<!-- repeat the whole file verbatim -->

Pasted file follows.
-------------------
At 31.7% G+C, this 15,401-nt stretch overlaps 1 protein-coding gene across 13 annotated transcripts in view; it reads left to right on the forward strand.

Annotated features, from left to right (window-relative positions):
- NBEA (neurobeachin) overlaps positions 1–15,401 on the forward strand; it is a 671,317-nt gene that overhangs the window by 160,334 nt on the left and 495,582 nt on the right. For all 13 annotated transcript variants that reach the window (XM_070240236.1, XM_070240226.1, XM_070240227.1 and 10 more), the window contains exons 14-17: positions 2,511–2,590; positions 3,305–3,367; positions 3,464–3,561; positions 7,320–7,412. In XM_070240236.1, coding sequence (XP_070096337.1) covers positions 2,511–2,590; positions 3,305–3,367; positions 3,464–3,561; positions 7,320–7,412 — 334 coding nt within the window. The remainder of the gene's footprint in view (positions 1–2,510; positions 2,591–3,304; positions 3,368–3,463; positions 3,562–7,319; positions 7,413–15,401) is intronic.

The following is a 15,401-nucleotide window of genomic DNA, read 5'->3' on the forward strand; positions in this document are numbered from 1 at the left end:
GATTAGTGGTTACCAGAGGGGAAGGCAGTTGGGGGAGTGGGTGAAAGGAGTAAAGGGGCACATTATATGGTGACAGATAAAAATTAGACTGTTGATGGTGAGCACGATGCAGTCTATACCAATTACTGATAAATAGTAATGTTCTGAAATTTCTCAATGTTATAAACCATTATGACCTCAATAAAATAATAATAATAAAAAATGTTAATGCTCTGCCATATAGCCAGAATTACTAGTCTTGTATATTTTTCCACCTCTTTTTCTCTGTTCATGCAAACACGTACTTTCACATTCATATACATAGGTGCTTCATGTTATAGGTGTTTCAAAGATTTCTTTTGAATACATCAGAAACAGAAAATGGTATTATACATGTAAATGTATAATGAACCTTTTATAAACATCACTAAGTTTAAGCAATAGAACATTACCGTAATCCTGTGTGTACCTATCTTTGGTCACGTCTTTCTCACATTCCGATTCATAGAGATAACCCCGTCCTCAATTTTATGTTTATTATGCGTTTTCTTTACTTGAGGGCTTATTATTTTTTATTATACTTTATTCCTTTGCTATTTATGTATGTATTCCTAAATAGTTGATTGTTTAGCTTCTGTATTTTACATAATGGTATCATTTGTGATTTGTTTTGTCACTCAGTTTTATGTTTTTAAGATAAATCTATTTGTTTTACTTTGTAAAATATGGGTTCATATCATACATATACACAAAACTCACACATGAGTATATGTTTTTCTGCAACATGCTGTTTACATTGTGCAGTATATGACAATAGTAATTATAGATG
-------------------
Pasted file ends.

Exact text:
At 31.7% G+C, this 15,401-nt stretch overlaps 1 protein-coding gene across 13 annotated transcripts in view; it reads left to right on the forward strand.

Annotated features, from left to right (window-relative positions):
- NBEA (neurobeachin) overlaps positions 1–15,401 on the forward strand; it is a 671,317-nt gene that overhangs the window by 160,334 nt on the left and 495,582 nt on the right. For all 13 annotated transcript variants that reach the window (XM_070240236.1, XM_070240226.1, XM_070240227.1 and 10 more), the window contains exons 14-17: positions 2,511–2,590; positions 3,305–3,367; positions 3,464–3,561; positions 7,320–7,412. In XM_070240236.1, coding sequence (XP_070096337.1) covers positions 2,511–2,590; positions 3,305–3,367; positions 3,464–3,561; positions 7,320–7,412 — 334 coding nt within the window. The remainder of the gene's footprint in view (positions 1–2,510; positions 2,591–3,304; positions 3,368–3,463; positions 3,562–7,319; positions 7,413–15,401) is intronic.

The following is a 15,401-nucleotide window of genomic DNA, read 5'->3' on the forward strand; positions in this document are numbered from 1 at the left end:
GATTAGTGGTTACCAGAGGGGAAGGCAGTTGGGGGAGTGGGTGAAAGGAGTAAAGGGGCACATTATATGGTGACAGATAAAAATTAGACTGTTGATGGTGAGCACGATGCAGTCTATACCAATTACTGATAAATAGTAATGTTCTGAAATTTCTCAATGTTATAAACCATTATGACCTCAATAAAATAATAATAATAAAAAATGTTAATGCTCTGCCATATAGCCAGAATTACTAGTCTTGTATATTTTTCCACCTCTTTTTCTCTGTTCATGCAAACACGTACTTTCACATTCATATACATAGGTGCTTCATGTTATAGGTGTTTCAAAGATTTCTTTTGAATACATCAGAAACAGAAAATGGTATTATACATGTAAATGTATAATGAACCTTTTATAAACATCACTAAGTTTAAGCAATAGAACATTACCGTAATCCTGTGTGTACCTATCTTTGGTCACGTCTTTCTCACATTCCGATTCATAGAGATAACCCCGTCCTCAATTTTATGTTTATTATGCGTTTTCTTTACTTGAGGGCTTATTATTTTTTATTATACTTTATTCCTTTGCTATTTATGTATGTATTCCTAAATAGTTGATTGTTTAGCTTCTGTATTTTACATAATGGTATCATTTGTGATTTGTTTTGTCACTCAGTTTTATGTTTTTAAGATAAATCTATTTGTTTTACTTTGTAAAATATGGGTTCATATCATACATATACACAAAACTCACACATGAGTATATGTTTTTCTGCAACATGCTGTTTACATTGTGCAGTATATGACAATAGTAATTATAGATG